Ireland and the Jacobite cause, 1685-1766: a fatal attachment
This book offers the first analytic study of Irish Jacobitism in English, spanning the period between the succession of James II (1685) and the death of his son 'James III', 'the Old Pretender', in 1766. Two crucial features are the analysis of Irish Jacobite poetry in its wider 'British' and European contexts and the inclusion of the Irish diaspora as a pivotal part of the Irish political 'nation'. Both Jacobites and anti-Jacobites were obsessed with the vicissitudes of eighteenth-century European politics, and the fluctuating fortunes of the Stuarts in international diplomacy. European high politics and recruitment for the Irish Brigades in France and Spain provide the dominant themes in the poems, letters, pamphlets and memoirs of Irish writers, at home and abroad.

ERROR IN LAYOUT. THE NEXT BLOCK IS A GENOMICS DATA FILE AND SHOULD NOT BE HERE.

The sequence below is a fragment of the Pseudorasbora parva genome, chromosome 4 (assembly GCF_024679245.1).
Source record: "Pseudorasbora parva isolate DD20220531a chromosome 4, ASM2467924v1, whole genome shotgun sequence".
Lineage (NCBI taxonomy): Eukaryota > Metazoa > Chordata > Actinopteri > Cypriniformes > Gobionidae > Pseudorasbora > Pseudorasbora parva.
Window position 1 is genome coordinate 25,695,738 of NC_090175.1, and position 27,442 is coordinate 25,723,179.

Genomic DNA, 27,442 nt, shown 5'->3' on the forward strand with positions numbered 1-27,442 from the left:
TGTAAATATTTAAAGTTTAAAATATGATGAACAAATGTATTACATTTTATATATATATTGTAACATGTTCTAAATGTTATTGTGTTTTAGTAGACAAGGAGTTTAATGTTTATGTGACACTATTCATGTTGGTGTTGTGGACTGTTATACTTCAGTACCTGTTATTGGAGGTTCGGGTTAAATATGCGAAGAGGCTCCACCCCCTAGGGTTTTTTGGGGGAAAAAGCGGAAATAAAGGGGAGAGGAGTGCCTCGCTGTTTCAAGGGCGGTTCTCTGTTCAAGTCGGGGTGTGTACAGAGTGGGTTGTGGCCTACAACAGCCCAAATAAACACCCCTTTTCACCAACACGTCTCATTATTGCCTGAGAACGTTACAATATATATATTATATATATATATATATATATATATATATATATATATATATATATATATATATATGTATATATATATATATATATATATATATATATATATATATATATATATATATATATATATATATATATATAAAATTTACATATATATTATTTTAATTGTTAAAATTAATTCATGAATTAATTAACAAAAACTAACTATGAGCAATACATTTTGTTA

A close study of early-eighteenth century Irish politics questions both the 'shipwreck' of the Irish Catholic polity and the unassailed march of the Protestant 'nation'. Irish Protestant unease during successive Jacobite invasion scares and the imposition and maintenance of the penal laws shows that they did not underestimate the potential of the Irish Jacobite challenge. The period between the outbreak of the War of the Austrian Succession (1739-49) and the end of the Seven Years' War (1763) witnessed a reinvigoration of Irish Jacoitism which permeated all levels of Irish society, at home and abroad. However, Britain's triumph in 1763 laid the basis for a new geopolitics, which hastened the demise of Jacobitism as a potent force in European high politics. It also permitted the emergence of a segment of Irish Catholic opinion willing to make a strategic accommodation with the House of Hanover. The period between 1760 andthe 1790s witnessed a renewed battle for the hearts and minds of Irish Catholics between die-hard Jacobites and Hanoverian integrationists. This Jacobite twilight also witnessed the evolution from Jacobite to Jacobin politics. Jacobitism, by preventing the emergence of a fully-fledged Hanoverian royalism within the broader Catholic community was crucial to the ease with which democratic republicanism penetrated Irish society in the 1790s.
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